Undocumented immigrants are doing the backbreaking farm work that keeps the US food system running but struggle to feed their families
Photographs by Encarni Pindado
In the piercing midday heat of southern Texas, farmhand Linda Villarreal moves methodically to weed row after row of parsley, rising only occasionally to stretch her achy back and nibble on sugary biscuits she keeps in her pockets. In the distance, a green and white border patrol truck drives along the levee beside the towering steel border wall.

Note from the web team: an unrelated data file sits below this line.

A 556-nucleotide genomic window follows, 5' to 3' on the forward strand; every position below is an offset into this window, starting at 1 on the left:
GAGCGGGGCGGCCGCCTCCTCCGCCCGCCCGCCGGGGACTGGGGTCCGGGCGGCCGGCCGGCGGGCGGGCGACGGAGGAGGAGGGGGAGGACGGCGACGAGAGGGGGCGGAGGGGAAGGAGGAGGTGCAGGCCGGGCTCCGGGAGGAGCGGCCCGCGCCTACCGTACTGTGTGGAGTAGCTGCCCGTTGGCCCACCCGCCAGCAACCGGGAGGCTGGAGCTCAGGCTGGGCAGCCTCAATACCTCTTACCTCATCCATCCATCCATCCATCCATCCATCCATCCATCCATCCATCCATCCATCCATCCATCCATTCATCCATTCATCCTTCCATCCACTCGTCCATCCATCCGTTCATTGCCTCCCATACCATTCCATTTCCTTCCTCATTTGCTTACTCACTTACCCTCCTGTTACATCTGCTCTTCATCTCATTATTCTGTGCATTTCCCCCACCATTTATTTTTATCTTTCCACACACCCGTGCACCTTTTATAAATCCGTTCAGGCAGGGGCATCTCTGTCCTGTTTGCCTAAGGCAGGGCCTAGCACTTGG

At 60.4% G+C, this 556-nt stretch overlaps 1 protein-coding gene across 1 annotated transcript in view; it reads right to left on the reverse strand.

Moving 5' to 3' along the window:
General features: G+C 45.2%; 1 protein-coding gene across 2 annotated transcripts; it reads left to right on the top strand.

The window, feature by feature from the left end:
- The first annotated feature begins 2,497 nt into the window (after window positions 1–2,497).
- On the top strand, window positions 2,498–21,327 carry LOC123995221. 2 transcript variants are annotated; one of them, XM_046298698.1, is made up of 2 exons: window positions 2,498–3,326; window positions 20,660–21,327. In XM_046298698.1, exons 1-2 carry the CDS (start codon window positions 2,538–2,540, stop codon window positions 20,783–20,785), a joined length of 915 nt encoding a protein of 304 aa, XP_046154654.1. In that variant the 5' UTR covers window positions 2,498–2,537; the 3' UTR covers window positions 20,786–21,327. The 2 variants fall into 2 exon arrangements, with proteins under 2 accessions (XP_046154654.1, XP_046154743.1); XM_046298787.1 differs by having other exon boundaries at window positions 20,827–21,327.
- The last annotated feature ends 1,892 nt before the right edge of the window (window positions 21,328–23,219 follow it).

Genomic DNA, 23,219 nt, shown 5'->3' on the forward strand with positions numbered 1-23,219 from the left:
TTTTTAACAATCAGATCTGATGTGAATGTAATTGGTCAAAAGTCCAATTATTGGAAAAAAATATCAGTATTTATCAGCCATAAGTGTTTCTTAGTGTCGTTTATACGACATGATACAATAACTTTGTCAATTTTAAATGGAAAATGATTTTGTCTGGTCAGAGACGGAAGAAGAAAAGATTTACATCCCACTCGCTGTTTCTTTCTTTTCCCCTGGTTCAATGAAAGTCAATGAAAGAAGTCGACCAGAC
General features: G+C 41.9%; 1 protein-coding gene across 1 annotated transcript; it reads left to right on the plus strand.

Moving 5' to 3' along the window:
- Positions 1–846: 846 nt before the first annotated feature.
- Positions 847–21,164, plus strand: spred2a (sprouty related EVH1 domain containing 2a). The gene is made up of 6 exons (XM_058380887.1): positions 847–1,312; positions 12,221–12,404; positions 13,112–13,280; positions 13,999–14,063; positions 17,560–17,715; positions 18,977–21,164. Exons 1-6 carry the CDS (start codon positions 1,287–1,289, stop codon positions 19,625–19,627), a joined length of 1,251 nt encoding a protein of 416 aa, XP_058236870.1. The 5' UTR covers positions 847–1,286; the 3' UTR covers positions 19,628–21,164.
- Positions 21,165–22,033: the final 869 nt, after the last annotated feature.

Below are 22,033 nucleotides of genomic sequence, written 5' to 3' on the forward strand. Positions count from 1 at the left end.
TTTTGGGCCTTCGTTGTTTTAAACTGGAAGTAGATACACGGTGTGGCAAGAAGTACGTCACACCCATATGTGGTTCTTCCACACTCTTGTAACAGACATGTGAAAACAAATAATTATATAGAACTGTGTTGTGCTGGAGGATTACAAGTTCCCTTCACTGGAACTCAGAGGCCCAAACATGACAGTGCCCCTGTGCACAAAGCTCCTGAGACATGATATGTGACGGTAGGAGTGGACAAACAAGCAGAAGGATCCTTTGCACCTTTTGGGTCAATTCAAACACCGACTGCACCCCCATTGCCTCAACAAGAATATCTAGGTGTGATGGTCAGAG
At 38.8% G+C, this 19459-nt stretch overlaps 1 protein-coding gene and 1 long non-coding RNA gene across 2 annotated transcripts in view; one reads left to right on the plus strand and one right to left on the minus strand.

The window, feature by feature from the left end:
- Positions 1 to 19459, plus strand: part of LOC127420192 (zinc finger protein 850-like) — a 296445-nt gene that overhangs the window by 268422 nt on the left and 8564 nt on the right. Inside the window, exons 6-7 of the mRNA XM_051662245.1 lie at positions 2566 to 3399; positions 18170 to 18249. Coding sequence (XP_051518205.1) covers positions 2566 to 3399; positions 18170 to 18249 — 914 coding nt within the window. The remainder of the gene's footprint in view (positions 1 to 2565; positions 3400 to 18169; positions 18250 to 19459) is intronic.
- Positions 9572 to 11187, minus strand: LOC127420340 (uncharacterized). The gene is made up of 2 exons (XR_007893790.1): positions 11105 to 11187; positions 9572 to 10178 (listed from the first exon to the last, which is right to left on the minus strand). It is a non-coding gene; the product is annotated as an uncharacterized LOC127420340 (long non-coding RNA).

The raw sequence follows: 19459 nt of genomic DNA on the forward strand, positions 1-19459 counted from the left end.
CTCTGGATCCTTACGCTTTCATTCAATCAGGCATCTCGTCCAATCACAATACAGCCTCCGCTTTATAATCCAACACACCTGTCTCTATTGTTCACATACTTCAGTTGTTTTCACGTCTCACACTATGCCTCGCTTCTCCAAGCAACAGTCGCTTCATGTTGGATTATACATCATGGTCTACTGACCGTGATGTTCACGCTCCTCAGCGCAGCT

For this backbreaking work, Villareal is paid $7.25 per hour, the federal minimum wage since 2009, with no benefits. She takes home between $300 and $400 a week depending on the amount of orders from the bodegas – packaging warehouses which supply the country’s supermarkets with fruits and vegetables harvested by crews of undocumented mostly Mexican farmworkers.